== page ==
Creating a learning community through a PE teacher's exploration of inquiry: A collaborative autoethnographic study




Rose, Miranda

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This study was an autoethnography about inquiry learning and teaching through extraction and construction of meaning from experience. Using a collaborative autoethnography methodology I explored experiences in my past with others in the field through a “critical friend” Blog, to unpack what may have enabled me to value inquiry-based teaching as a physical education teacher. I created narratives from my autoethographic data and again shared them with my Blog members, inviting critical responses. Over an eight month period I created a community of learners with purposefully selected colleagues working in an International Baccalaureate Primary Years Programme curriculum school in the Middle East. I shared my narratives with my colleagues in order to support, question, connect or contrast my personal findings. Through our dialogues we came together to unpack our understandings of learning, who we were as learners, teaching, who we were as teachers and inquiry. As a community of learners exploring our experiences and perceptions, our understanding of constructivism evolved. This study revealed the tensions that exist between what teachers know about learning for meaningful understanding and the disabling learning and teaching environments they are and have been a part of.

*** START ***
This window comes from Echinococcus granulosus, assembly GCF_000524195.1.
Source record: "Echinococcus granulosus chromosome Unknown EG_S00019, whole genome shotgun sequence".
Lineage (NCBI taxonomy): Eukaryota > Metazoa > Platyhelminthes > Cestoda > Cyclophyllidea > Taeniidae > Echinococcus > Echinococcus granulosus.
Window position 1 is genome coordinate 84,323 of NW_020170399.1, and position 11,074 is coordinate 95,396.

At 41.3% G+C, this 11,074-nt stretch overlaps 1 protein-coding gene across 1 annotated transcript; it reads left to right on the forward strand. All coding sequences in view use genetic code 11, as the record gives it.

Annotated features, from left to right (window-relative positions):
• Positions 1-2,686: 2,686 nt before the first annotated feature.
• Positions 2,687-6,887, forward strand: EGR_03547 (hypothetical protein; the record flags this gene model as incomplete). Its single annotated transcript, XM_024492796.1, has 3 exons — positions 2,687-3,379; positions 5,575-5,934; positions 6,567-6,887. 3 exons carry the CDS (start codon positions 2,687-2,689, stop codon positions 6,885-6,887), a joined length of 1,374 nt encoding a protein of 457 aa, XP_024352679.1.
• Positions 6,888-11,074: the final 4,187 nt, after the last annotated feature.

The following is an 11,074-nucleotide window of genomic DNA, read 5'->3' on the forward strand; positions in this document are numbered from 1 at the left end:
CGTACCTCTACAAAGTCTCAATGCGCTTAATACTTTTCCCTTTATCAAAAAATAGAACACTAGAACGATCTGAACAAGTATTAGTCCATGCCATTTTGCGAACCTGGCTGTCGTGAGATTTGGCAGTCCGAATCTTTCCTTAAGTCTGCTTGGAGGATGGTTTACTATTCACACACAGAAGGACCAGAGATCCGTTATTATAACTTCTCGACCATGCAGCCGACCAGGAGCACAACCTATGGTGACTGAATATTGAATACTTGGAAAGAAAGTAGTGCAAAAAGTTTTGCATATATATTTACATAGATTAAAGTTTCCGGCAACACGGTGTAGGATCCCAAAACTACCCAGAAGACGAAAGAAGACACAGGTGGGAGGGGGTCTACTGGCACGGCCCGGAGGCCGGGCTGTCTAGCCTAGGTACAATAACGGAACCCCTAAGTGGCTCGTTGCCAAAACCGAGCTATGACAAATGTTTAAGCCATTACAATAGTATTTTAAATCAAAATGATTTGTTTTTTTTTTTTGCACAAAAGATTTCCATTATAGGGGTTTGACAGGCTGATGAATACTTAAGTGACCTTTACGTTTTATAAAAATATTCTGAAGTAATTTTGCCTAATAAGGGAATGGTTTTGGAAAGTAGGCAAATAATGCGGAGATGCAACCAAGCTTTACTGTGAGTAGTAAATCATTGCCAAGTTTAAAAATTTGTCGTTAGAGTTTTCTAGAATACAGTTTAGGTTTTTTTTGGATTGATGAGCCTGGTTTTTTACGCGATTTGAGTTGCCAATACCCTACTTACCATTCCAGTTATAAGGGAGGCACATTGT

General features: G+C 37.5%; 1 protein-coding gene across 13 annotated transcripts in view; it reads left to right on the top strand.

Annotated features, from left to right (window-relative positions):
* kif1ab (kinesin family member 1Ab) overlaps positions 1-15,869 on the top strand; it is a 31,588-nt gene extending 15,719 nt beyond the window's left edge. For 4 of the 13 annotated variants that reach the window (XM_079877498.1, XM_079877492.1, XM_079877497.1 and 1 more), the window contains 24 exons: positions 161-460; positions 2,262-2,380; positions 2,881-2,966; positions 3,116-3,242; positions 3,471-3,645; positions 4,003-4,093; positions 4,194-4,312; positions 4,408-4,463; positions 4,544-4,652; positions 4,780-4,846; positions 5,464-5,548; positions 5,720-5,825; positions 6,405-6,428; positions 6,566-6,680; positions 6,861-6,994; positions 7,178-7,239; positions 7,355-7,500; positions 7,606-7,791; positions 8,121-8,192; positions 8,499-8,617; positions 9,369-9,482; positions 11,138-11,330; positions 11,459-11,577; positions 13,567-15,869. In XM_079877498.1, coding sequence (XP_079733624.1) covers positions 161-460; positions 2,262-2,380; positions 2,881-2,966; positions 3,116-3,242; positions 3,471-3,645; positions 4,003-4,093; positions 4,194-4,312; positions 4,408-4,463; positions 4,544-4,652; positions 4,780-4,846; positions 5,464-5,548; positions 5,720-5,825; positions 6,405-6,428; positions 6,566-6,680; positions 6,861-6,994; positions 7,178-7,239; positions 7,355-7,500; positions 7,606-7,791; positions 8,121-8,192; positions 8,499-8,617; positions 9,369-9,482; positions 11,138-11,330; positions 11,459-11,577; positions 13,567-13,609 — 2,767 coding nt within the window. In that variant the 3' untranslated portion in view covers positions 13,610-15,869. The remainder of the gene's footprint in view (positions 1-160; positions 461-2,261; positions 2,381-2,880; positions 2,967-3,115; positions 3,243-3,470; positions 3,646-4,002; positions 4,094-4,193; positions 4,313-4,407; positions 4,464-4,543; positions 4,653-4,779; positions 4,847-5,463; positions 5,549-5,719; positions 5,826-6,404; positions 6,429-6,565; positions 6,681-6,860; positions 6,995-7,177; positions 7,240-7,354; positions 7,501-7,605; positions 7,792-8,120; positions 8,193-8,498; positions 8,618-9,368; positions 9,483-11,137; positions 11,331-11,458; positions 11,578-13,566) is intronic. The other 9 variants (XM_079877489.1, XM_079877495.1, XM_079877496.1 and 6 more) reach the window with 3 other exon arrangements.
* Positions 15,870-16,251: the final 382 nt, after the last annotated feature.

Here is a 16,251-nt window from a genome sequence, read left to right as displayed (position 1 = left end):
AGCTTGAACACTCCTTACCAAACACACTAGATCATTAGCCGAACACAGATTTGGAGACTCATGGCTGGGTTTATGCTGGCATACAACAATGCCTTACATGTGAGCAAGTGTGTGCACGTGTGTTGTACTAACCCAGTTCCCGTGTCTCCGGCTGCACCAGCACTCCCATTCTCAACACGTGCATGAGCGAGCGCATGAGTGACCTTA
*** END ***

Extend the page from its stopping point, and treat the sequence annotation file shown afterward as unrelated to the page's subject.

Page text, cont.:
inquiry, International Baccalaureate Primary Years Programme, autoethnography, learning communities, physical education